Linked by Thom Holwerda on Thu 27th Dec 2012 10:19 UTC, submitted by anonymous
General Development "Computers are ubiquitous in modern life. They offer us portals to information and entertainment, and they handle the complex tasks needed to keep many facets of modern society running smoothly. Chances are, there is not a single person in Ars' readership whose day-to-day existence doesn't rely on computers in one manner or another. Despite this, very few people know how computers actually do the things that they do. How does one go from what is really nothing more than a collection - a very large collection, mind you - of switches to the things we see powering the modern world?"
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TM99
Member since:
2012-08-26

Horseshit.

All you can provide is a tired trite response about 'being old men'.

It just happens that my developing years as you put it coincided with the development of computers and did require much more programming knowledge in general for the user whether we went on to become bankers, professors, or computer scientists. That is not the case today for those in their developmental years. The only ones getting or even requiring that kind of knowledge are those who now solely intend to be in the field.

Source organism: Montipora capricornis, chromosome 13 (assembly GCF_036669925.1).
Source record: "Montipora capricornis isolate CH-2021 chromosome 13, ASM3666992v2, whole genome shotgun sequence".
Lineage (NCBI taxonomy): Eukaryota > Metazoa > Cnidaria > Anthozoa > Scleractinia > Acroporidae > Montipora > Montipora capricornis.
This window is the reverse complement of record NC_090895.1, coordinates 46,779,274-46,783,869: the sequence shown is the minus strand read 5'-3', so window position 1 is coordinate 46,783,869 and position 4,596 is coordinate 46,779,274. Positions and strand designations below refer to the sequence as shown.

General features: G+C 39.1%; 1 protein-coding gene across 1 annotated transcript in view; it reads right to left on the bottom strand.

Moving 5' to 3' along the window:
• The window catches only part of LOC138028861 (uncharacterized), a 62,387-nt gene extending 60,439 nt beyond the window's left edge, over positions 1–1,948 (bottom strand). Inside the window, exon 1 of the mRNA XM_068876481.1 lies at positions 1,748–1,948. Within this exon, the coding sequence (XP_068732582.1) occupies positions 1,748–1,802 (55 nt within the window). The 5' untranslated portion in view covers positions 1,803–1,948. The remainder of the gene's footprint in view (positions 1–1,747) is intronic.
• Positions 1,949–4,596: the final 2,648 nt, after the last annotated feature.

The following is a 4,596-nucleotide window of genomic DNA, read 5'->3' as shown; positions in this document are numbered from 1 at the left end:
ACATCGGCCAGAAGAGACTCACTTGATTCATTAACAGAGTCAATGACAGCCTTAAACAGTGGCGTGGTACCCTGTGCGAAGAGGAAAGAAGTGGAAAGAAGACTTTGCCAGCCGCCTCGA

I didn't miss your point.

Your point was a flawed prediction and was very much 'idealistic'. It involves ideas that just don't jive with the reality of the fields you were making the predictions about.

I stated that your prediction was wrong. I then produced arguments to back it up. Address those or bow out of the discussion.

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